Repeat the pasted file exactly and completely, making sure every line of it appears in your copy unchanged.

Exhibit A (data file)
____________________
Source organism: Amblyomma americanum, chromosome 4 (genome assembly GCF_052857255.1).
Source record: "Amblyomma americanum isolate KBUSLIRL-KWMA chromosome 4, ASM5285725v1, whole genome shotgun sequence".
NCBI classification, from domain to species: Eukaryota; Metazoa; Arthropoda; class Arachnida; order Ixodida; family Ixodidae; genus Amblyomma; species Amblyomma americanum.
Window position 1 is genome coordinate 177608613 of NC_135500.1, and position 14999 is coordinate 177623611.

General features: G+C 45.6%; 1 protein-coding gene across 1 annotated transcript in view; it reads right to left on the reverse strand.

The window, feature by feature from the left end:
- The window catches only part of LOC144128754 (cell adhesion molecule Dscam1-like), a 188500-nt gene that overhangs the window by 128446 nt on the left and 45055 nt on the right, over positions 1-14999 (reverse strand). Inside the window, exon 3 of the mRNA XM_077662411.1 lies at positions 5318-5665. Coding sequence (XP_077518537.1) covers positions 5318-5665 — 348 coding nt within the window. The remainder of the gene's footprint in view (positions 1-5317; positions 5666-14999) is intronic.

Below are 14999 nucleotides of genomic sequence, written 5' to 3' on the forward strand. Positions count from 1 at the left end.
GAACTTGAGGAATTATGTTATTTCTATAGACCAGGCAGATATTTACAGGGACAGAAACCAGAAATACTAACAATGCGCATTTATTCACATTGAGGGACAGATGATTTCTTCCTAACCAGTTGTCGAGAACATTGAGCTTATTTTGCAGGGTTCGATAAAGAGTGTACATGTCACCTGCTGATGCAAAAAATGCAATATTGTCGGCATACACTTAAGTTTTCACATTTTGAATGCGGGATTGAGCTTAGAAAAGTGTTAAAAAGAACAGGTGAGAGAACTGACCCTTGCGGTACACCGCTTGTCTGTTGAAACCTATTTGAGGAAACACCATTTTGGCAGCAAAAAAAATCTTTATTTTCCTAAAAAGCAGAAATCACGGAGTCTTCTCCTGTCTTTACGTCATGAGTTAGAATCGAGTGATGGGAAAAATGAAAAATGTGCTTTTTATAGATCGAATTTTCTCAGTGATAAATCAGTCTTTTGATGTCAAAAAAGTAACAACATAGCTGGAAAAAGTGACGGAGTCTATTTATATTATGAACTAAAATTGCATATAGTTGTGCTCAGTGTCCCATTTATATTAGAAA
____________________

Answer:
Source organism: Amblyomma americanum, chromosome 4 (genome assembly GCF_052857255.1).
Source record: "Amblyomma americanum isolate KBUSLIRL-KWMA chromosome 4, ASM5285725v1, whole genome shotgun sequence".
NCBI classification, from domain to species: Eukaryota; Metazoa; Arthropoda; class Arachnida; order Ixodida; family Ixodidae; genus Amblyomma; species Amblyomma americanum.
Window position 1 is genome coordinate 177608613 of NC_135500.1, and position 14999 is coordinate 177623611.

General features: G+C 45.6%; 1 protein-coding gene across 1 annotated transcript in view; it reads right to left on the reverse strand.

The window, feature by feature from the left end:
- The window catches only part of LOC144128754 (cell adhesion molecule Dscam1-like), a 188500-nt gene that overhangs the window by 128446 nt on the left and 45055 nt on the right, over positions 1-14999 (reverse strand). Inside the window, exon 3 of the mRNA XM_077662411.1 lies at positions 5318-5665. Coding sequence (XP_077518537.1) covers positions 5318-5665 — 348 coding nt within the window. The remainder of the gene's footprint in view (positions 1-5317; positions 5666-14999) is intronic.

Below are 14999 nucleotides of genomic sequence, written 5' to 3' on the forward strand. Positions count from 1 at the left end.
GAACTTGAGGAATTATGTTATTTCTATAGACCAGGCAGATATTTACAGGGACAGAAACCAGAAATACTAACAATGCGCATTTATTCACATTGAGGGACAGATGATTTCTTCCTAACCAGTTGTCGAGAACATTGAGCTTATTTTGCAGGGTTCGATAAAGAGTGTACATGTCACCTGCTGATGCAAAAAATGCAATATTGTCGGCATACACTTAAGTTTTCACATTTTGAATGCGGGATTGAGCTTAGAAAAGTGTTAAAAAGAACAGGTGAGAGAACTGACCCTTGCGGTACACCGCTTGTCTGTTGAAACCTATTTGAGGAAACACCATTTTGGCAGCAAAAAAAATCTTTATTTTCCTAAAAAGCAGAAATCACGGAGTCTTCTCCTGTCTTTACGTCATGAGTTAGAATCGAGTGATGGGAAAAATGAAAAATGTGCTTTTTATAGATCGAATTTTCTCAGTGATAAATCAGTCTTTTGATGTCAAAAAAGTAACAACATAGCTGGAAAAAGTGACGGAGTCTATTTATATTATGAACTAAAATTGCATATAGTTGTGCTCAGTGTCCCATTTATATTAGAAA